Fast Fixes for Smelly Appliances

What to do when the washing machine, dishwasher, and garbage disposal begin to reek

Even the cleanest house can develop mystery odors, often coming from the very appliances we use to keep things tidy. The nose twitches, then wrinkles; the brain asks, “Where is that smell coming from?”

The normally malodorous gym socks are perfectly clean, but there’s still a stale gym locker aura in the laundry room. Or perhaps the mystery aroma is in the kitchen. While most people will think to check the garbage disposal, if they have one, the tang could actually be coming from the dishwasher. The good news is that there are fast, natural, do-it-yourself fixes for all.

Washing Machine 101

While front-load washing machines are considered superior in many ways, they can be very susceptible to mildew and smells. As high-efficiency front-load washers only fill the bottom half of the washtub with water—the turning drum tumbles clothes through this reduced water to clean them—it increases the chance of soap scum buildup, which can lead to mold and mildew. This is particularly true when non-high-efficiency (i.e., regular) detergent is used, as there is not enough water to completely rinse it away in most cases. Cleaning it is similar to cleaning a top load washer, with the addition of pulling back the rubber door seal and wiping it down with full-strength white vinegar.

Mix 1/4 cup of baking soda with 1/4 cup water and pour it into the detergent dispenser. Pour two cups of white vinegar into the drum if cleaning a front load machine; use six cups of white vinegar for a top load machine, as it fills the drum with more water. Set the water temperature to hot, and run an empty load. If you like, you can pause the washer after it fills and agitates for 30 minutes to let the mixture soak. After the empty load is complete, get rid of any residual vinegar smell by wiping down the drum with a wet rag. If this doesn’t work, you may want to try bleach: Use two cups for a front load machine and four cups for a top load machine. After the machine fills, pause it for 30 minutes, then allow it to complete the cycle. Then run a “rinse only” cycle to remove all the bleach. Never use other cleaners when using bleach.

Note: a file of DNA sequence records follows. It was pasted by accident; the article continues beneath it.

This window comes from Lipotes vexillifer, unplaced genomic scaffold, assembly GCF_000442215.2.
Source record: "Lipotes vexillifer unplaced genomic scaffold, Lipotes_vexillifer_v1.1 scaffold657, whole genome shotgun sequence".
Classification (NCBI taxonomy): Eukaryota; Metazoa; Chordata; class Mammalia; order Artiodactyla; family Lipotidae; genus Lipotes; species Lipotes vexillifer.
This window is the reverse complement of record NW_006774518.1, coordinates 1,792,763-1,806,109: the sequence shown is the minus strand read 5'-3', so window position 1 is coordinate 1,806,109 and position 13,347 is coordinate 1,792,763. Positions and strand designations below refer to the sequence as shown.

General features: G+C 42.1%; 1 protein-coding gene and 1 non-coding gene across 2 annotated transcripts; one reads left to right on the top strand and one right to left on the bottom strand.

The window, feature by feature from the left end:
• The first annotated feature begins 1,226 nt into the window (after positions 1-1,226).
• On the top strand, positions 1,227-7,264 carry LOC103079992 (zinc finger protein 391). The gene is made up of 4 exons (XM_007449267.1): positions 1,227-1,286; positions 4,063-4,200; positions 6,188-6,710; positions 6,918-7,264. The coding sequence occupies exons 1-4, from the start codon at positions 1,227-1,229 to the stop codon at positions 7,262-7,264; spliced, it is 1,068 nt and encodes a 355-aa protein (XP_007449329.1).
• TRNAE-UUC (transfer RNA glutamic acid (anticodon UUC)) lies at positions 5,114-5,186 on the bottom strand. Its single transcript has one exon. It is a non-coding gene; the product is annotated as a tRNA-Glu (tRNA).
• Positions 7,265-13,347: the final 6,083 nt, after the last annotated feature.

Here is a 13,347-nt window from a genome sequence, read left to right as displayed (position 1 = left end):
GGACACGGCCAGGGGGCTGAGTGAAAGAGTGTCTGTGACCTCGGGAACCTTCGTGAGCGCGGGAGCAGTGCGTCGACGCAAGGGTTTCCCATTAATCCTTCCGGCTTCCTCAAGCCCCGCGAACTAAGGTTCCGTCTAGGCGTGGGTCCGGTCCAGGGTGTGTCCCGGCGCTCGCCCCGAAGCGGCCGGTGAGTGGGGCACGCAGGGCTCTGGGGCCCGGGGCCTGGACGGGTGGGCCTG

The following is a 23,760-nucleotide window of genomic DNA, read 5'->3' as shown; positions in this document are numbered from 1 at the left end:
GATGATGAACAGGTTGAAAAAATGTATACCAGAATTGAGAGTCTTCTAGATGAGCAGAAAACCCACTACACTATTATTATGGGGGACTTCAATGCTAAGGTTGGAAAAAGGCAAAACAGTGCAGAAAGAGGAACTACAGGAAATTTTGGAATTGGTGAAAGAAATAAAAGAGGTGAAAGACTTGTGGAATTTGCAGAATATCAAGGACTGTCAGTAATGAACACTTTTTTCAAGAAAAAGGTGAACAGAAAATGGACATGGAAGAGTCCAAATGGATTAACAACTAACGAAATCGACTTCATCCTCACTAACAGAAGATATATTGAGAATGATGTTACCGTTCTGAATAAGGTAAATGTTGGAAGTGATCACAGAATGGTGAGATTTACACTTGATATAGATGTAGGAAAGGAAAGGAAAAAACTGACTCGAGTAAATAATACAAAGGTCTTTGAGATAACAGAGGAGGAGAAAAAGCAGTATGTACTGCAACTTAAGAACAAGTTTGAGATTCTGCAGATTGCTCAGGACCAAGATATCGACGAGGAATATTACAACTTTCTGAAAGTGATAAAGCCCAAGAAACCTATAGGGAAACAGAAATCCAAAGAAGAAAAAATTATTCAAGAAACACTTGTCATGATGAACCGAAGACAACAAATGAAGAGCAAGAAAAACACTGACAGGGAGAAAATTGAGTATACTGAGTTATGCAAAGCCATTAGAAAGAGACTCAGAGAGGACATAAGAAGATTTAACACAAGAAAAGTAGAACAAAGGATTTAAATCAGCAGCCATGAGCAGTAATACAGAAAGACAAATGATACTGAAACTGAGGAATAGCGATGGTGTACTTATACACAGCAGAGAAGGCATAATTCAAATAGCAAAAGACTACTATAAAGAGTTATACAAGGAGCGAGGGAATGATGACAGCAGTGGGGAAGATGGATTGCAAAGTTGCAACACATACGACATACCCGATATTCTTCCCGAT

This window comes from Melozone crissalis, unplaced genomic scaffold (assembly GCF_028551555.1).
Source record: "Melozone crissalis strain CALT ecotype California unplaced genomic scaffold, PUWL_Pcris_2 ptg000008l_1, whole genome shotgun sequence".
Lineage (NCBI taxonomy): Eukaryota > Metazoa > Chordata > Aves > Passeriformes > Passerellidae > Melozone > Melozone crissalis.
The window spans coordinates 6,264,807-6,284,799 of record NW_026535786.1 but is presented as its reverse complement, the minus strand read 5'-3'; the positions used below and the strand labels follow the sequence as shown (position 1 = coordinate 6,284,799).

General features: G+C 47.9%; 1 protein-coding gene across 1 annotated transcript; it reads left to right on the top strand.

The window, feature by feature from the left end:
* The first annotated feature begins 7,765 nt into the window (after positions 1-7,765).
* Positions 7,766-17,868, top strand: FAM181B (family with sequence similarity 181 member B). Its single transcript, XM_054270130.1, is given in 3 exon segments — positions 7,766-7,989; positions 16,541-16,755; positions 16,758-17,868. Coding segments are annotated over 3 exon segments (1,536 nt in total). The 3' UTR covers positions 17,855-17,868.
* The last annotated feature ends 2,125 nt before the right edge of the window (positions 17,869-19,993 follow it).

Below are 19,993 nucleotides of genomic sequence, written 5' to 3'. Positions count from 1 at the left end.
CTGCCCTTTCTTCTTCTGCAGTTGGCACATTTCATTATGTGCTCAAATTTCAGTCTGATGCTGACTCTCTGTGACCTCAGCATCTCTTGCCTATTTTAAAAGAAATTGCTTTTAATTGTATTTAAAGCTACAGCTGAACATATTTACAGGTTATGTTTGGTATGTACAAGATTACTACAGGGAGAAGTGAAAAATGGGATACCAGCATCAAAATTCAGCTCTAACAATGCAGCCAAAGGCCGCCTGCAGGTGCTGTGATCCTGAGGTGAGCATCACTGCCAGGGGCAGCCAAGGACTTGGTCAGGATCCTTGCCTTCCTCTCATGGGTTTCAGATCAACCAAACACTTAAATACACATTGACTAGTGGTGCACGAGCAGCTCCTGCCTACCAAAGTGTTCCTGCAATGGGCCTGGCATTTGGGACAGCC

If the laundry room still has a particularly noxious musty or otherwise foul smell, it could be a clogged washing machine drain. In this case, add two cups of vinegar to the detergent dispenser and run an empty load. After the load is done, remove the drain hose from the drain trap and pour boiling water down the trap.

To keep future odors down, wipe down the interior after each wash, including the rubber seal around a front-load door. Leave the door open when not in use and the dispenser tray open to fully dry.

Open Door Of Built-in Dishwasher Kitchen With Integrated Appliances Plates
Keeping the dishwasher’s filter, gasket seal, and spray arms clean will ensure sparkling dishes. (Oxanaso/Shutterstock)

Dishwasher Diagnostics